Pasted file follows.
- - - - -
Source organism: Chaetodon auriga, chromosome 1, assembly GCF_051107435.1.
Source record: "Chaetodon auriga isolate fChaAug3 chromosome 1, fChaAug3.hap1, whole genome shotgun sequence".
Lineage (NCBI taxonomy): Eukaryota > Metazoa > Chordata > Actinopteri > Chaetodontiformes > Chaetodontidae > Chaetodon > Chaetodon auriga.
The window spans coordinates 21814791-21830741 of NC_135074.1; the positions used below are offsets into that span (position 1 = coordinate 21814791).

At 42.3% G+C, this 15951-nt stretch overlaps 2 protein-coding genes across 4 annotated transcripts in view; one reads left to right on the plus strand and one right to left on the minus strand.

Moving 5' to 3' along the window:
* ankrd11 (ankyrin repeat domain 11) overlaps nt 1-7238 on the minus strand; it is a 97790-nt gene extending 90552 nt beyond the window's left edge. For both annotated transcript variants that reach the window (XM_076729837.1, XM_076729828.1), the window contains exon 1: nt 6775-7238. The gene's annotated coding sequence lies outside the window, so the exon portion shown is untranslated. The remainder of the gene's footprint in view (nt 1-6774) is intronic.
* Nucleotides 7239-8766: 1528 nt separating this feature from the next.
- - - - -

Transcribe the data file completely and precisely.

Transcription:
Source organism: Chaetodon auriga, chromosome 1, assembly GCF_051107435.1.
Source record: "Chaetodon auriga isolate fChaAug3 chromosome 1, fChaAug3.hap1, whole genome shotgun sequence".
Lineage (NCBI taxonomy): Eukaryota > Metazoa > Chordata > Actinopteri > Chaetodontiformes > Chaetodontidae > Chaetodon > Chaetodon auriga.
The window spans coordinates 21814791-21830741 of NC_135074.1; the positions used below are offsets into that span (position 1 = coordinate 21814791).

At 42.3% G+C, this 15951-nt stretch overlaps 2 protein-coding genes across 4 annotated transcripts in view; one reads left to right on the plus strand and one right to left on the minus strand.

Moving 5' to 3' along the window:
* ankrd11 (ankyrin repeat domain 11) overlaps nt 1-7238 on the minus strand; it is a 97790-nt gene extending 90552 nt beyond the window's left edge. For both annotated transcript variants that reach the window (XM_076729837.1, XM_076729828.1), the window contains exon 1: nt 6775-7238. The gene's annotated coding sequence lies outside the window, so the exon portion shown is untranslated. The remainder of the gene's footprint in view (nt 1-6774) is intronic.
* Nucleotides 7239-8766: 1528 nt separating this feature from the next.